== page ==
I've put this post off for awhile as I've worked on other things , but I thought today would be an appropriate time to start talking about my trip to Paris way back in March. Why, you ask? Because July 27th marks Charlotte Corday's birthday, and she was one of the biggest reasons I went to Paris in the first place.
A large part of my WIP, Through Charlotte's Eyes, surprise surprise, is about the famous assassin Charlotte Corday. No one could make much sense of why Corday thought killing journalist and politician Jean-Paul Marat would end the French Revolution - until her distant relative, Anne-Marie Gessner, tumbles into her life, becoming Charlotte and seeing life through the French revolutionary's eyes.
Well, that's the premise of my novel at least. I'd read a lot about Charlotte while at The University of Chicago. I saw pictures of her online and in books, but I'd never walked the streets where she walked, until I went to France. And lo and behold, I found her throughout the country!
First up, the Conciergerie, where 'convicts' were taken shortly before they met the guillotine. The building is now a museum all about the French Revolution. One room, in fact, listed all of the people whose last days were spent in the Conciergerie jail cells.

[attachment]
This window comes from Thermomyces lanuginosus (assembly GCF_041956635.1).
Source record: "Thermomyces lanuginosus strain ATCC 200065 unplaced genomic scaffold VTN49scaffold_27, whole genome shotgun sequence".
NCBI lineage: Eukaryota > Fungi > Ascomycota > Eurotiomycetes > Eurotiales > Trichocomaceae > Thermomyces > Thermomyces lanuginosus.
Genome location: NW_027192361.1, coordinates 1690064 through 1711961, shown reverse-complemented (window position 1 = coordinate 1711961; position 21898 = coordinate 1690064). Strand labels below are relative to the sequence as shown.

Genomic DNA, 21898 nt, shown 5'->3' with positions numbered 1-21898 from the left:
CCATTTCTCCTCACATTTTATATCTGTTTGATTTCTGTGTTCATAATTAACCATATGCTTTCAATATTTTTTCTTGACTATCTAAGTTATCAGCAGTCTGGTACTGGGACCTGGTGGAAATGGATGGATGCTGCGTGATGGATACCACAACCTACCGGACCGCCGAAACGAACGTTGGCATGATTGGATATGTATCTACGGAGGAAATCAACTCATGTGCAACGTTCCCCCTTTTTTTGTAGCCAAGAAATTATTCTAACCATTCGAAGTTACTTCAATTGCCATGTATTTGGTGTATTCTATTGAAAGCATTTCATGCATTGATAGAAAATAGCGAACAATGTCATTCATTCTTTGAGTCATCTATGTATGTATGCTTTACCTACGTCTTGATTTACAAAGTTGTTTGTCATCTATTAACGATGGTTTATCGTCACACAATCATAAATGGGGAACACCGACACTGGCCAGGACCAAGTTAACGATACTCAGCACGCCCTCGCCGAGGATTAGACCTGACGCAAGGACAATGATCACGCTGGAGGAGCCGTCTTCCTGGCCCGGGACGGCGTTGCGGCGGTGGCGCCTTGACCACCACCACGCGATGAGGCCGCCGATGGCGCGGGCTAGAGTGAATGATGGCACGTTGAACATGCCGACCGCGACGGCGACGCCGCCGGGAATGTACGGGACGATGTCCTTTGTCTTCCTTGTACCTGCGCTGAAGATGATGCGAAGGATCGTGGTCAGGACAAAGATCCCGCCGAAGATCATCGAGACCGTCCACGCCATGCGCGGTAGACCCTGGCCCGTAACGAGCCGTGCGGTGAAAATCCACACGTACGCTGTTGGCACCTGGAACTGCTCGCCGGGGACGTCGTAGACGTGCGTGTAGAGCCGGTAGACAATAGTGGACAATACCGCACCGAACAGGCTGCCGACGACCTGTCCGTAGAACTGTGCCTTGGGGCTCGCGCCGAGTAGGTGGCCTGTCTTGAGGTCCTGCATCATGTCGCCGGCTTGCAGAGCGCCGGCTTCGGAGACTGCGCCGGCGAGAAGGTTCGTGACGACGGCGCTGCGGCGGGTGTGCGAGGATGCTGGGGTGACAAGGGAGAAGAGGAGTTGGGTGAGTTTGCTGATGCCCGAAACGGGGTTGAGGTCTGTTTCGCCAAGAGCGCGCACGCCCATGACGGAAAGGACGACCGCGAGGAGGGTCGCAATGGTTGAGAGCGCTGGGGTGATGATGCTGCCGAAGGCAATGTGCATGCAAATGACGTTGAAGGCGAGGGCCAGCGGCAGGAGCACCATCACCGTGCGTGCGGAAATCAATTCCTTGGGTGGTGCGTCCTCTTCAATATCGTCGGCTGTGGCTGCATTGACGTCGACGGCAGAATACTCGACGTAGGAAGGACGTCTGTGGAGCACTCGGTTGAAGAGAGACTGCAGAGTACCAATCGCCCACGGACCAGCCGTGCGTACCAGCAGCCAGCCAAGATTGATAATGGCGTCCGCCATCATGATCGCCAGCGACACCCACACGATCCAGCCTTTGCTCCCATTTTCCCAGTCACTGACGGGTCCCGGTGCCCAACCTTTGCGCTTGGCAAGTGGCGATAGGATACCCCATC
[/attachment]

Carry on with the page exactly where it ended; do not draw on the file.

In the above picture, Charlotte's crime is listed as being a 'noble,' which she was and which was considered a crime, but that's not why she landed below the blade of the guillotine. The only thing I can think of is that this list of guillotine victims was updated in the early 1800s, a time in which the French still considered Charlotte's crime reprehensible because the people still idolized Marat. It wasn't until the latter-half of the 19th century that opinions about Charlotte's murder plot changed, with history books portraying it as a heroic and courageous act. Charlotte's claim in her final days - that she killed one man to save 100,000 - grew in acceptance over the years, and Charlotte, amazingly enough, did turn into a hero of sorts nearly a century later.
In fact, Charlotte Corday was among the most famous people to stay at the Conciergerie during the French Revolution, which is why it came as no surprise that her picture was prominently displayed in the museum. Many history books, in fact, claim she stayed in the same cell as Marie Antoinette, but one walk through the museum shows that was clearly not the case.
Rather, Charlotte would have stayed in a cell much like this one. (Granted, no weird looking mannequin would have been standing in the corner. But, you get the idea). She would have one small pallet to sleep on and a place to relieve herself, and that was it! On the other hand, Marie Antoinette's quarters were on display in the Conciergerie as well, and they were incredibly spacious, especially considering they were attached to a chapel, and they contained an actual bed. Charlotte had no such amenities. Then again, she wasn't a dethroned Queen.
The Conciergerie was just one place I found Charlotte. I'll continue to post about where I found her in the coming weeks. Hint on the next place: it involves chocolate!
In the meantime, happy birthday Charlotte!